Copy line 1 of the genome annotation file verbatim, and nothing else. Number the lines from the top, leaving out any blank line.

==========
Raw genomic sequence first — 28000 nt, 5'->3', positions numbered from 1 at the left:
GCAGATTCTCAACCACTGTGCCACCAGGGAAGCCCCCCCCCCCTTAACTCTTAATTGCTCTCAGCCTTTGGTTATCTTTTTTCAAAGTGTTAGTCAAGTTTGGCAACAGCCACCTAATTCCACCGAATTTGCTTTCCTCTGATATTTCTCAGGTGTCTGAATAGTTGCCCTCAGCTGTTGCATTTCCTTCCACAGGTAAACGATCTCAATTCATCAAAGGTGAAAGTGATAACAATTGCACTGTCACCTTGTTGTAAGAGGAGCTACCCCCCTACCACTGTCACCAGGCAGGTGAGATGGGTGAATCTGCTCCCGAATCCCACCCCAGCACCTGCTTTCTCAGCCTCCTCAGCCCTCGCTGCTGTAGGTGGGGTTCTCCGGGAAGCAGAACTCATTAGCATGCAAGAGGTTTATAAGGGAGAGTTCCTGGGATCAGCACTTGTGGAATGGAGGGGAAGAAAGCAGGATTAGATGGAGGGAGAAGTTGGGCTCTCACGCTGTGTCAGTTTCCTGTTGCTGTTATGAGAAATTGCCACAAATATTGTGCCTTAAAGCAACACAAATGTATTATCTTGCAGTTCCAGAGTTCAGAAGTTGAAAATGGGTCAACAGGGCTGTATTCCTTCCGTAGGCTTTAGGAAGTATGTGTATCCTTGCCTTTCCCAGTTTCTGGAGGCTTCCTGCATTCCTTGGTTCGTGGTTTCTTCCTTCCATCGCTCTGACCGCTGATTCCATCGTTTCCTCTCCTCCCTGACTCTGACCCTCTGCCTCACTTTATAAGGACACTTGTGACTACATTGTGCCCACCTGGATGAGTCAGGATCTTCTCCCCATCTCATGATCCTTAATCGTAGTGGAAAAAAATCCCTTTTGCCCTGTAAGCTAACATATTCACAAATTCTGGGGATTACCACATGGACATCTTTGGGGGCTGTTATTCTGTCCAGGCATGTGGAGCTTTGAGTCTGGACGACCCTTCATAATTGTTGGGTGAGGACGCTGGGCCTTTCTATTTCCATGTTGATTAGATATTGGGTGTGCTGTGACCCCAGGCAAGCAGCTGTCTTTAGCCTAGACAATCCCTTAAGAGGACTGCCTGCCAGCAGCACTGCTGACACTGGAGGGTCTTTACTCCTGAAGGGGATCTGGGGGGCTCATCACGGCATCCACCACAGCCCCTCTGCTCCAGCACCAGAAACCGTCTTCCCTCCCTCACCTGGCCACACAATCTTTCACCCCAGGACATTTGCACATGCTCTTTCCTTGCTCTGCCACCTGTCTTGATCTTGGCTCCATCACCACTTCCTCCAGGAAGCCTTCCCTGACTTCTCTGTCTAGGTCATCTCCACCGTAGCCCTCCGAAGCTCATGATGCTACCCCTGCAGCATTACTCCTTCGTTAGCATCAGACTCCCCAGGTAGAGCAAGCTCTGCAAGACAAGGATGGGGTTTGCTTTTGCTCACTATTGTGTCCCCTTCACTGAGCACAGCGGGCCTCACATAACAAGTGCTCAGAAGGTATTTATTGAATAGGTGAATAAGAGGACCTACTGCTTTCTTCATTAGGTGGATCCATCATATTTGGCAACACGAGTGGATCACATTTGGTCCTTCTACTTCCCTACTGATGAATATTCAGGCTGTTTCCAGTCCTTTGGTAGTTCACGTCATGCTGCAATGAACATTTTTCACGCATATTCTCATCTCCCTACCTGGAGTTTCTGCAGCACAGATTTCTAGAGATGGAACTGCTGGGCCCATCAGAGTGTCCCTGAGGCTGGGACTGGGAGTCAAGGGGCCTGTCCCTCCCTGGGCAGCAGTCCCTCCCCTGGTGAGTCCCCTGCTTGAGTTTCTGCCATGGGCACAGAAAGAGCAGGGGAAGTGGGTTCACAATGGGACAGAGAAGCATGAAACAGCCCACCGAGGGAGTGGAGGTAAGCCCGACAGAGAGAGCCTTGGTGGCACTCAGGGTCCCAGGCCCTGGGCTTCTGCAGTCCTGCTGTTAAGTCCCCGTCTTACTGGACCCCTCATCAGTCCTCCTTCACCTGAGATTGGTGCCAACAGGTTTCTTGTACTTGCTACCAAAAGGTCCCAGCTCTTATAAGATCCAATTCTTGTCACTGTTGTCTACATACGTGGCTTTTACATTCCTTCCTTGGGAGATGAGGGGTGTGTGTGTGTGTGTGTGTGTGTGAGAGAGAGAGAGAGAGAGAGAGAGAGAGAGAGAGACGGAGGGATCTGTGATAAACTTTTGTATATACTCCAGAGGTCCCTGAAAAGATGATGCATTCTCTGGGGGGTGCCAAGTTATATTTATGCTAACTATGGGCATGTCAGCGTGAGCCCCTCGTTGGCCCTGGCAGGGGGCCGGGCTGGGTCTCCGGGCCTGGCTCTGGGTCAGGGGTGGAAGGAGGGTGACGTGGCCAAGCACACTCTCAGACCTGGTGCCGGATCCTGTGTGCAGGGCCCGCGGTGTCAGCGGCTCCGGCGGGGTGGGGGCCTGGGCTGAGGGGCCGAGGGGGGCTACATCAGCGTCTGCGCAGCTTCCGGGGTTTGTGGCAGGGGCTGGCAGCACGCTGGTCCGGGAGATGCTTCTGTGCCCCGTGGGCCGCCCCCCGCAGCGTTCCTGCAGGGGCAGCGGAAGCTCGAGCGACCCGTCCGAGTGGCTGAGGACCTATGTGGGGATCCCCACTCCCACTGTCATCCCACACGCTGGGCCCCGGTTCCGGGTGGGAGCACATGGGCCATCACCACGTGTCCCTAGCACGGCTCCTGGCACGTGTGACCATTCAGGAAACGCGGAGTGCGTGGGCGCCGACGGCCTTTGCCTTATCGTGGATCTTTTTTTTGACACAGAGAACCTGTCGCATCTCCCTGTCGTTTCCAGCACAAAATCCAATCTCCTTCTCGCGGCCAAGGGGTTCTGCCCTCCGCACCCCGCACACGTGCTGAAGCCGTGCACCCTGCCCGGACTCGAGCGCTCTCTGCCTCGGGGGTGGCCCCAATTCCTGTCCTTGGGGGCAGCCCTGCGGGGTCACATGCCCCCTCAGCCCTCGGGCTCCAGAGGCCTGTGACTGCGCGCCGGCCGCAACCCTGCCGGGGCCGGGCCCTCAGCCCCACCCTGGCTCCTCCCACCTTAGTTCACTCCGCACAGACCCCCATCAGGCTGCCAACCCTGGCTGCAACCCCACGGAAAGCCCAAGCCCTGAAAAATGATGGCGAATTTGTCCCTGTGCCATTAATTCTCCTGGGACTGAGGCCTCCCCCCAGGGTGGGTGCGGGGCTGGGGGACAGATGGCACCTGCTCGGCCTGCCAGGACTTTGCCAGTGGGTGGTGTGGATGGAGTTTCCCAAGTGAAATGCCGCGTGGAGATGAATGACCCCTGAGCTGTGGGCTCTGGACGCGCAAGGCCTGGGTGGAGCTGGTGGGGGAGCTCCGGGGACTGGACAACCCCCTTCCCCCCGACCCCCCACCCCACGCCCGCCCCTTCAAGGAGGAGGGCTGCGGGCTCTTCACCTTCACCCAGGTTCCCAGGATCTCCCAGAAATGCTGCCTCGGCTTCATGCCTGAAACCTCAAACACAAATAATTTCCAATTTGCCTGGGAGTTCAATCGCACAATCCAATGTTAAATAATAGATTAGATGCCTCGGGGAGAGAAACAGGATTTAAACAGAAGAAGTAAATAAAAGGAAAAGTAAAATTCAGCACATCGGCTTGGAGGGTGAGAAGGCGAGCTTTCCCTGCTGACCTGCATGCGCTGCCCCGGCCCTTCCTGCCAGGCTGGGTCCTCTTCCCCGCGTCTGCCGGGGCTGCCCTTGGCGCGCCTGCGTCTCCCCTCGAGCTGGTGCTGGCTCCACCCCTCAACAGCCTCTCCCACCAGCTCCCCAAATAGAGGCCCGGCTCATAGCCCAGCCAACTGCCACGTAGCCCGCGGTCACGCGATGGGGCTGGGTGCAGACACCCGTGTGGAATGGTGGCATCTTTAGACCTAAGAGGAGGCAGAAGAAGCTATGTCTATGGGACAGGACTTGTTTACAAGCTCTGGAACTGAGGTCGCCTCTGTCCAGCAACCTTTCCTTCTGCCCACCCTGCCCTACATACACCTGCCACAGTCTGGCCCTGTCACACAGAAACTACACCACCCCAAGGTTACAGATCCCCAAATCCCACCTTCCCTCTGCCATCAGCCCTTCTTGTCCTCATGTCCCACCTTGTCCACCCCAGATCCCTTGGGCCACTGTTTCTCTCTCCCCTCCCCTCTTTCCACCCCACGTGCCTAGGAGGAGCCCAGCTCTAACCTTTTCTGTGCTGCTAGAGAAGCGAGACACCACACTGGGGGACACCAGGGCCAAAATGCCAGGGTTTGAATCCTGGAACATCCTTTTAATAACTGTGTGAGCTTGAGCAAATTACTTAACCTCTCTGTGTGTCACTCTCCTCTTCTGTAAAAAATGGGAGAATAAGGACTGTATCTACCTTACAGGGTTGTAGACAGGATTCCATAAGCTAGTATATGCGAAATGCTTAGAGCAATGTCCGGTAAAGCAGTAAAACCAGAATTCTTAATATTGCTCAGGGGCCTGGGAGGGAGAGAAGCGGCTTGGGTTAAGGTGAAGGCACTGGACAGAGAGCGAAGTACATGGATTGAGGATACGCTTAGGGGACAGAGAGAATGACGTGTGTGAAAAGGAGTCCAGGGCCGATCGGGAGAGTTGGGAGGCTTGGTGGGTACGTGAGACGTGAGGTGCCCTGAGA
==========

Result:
Raw genomic sequence first — 28000 nt, 5'->3', positions numbered from 1 at the left: